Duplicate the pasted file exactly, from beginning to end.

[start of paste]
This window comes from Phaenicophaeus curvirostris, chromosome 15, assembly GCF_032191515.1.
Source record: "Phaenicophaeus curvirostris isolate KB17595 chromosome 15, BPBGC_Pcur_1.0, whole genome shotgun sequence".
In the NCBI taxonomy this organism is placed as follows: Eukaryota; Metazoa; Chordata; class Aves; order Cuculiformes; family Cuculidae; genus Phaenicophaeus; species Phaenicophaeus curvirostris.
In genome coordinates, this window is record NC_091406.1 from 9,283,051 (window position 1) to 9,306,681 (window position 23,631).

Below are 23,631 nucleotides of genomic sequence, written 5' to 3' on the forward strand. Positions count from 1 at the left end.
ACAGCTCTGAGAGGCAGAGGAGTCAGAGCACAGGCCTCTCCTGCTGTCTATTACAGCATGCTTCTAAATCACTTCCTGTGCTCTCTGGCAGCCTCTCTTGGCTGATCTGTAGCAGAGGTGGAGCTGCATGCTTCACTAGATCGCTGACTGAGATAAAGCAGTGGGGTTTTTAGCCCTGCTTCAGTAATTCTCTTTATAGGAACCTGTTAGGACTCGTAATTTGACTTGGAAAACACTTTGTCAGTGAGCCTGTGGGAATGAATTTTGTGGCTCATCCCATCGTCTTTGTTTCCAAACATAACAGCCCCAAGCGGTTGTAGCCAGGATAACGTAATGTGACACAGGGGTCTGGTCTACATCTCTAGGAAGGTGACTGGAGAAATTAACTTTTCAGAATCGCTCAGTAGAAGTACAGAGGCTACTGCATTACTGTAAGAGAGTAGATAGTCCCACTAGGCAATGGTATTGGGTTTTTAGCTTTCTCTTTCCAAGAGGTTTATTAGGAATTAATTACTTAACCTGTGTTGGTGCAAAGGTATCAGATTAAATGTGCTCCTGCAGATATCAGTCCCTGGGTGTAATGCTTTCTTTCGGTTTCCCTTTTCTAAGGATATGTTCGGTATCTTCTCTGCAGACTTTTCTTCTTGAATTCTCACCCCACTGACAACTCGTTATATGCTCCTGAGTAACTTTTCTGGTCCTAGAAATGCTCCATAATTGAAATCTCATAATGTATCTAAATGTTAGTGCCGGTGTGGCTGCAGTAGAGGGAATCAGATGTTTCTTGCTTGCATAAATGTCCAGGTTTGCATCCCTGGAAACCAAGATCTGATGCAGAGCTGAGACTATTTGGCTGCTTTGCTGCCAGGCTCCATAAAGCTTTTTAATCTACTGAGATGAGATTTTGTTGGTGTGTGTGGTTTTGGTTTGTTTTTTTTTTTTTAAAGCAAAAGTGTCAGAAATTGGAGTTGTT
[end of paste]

This window comes from Phaenicophaeus curvirostris, chromosome 15, assembly GCF_032191515.1.
Source record: "Phaenicophaeus curvirostris isolate KB17595 chromosome 15, BPBGC_Pcur_1.0, whole genome shotgun sequence".
In the NCBI taxonomy this organism is placed as follows: Eukaryota; Metazoa; Chordata; class Aves; order Cuculiformes; family Cuculidae; genus Phaenicophaeus; species Phaenicophaeus curvirostris.
In genome coordinates, this window is record NC_091406.1 from 9,283,051 (window position 1) to 9,306,681 (window position 23,631).

Below are 23,631 nucleotides of genomic sequence, written 5' to 3' on the forward strand. Positions count from 1 at the left end.
ACAGCTCTGAGAGGCAGAGGAGTCAGAGCACAGGCCTCTCCTGCTGTCTATTACAGCATGCTTCTAAATCACTTCCTGTGCTCTCTGGCAGCCTCTCTTGGCTGATCTGTAGCAGAGGTGGAGCTGCATGCTTCACTAGATCGCTGACTGAGATAAAGCAGTGGGGTTTTTAGCCCTGCTTCAGTAATTCTCTTTATAGGAACCTGTTAGGACTCGTAATTTGACTTGGAAAACACTTTGTCAGTGAGCCTGTGGGAATGAATTTTGTGGCTCATCCCATCGTCTTTGTTTCCAAACATAACAGCCCCAAGCGGTTGTAGCCAGGATAACGTAATGTGACACAGGGGTCTGGTCTACATCTCTAGGAAGGTGACTGGAGAAATTAACTTTTCAGAATCGCTCAGTAGAAGTACAGAGGCTACTGCATTACTGTAAGAGAGTAGATAGTCCCACTAGGCAATGGTATTGGGTTTTTAGCTTTCTCTTTCCAAGAGGTTTATTAGGAATTAATTACTTAACCTGTGTTGGTGCAAAGGTATCAGATTAAATGTGCTCCTGCAGATATCAGTCCCTGGGTGTAATGCTTTCTTTCGGTTTCCCTTTTCTAAGGATATGTTCGGTATCTTCTCTGCAGACTTTTCTTCTTGAATTCTCACCCCACTGACAACTCGTTATATGCTCCTGAGTAACTTTTCTGGTCCTAGAAATGCTCCATAATTGAAATCTCATAATGTATCTAAATGTTAGTGCCGGTGTGGCTGCAGTAGAGGGAATCAGATGTTTCTTGCTTGCATAAATGTCCAGGTTTGCATCCCTGGAAACCAAGATCTGATGCAGAGCTGAGACTATTTGGCTGCTTTGCTGCCAGGCTCCATAAAGCTTTTTAATCTACTGAGATGAGATTTTGTTGGTGTGTGTGGTTTTGGTTTGTTTTTTTTTTTTTAAAGCAAAAGTGTCAGAAATTGGAGTTGTT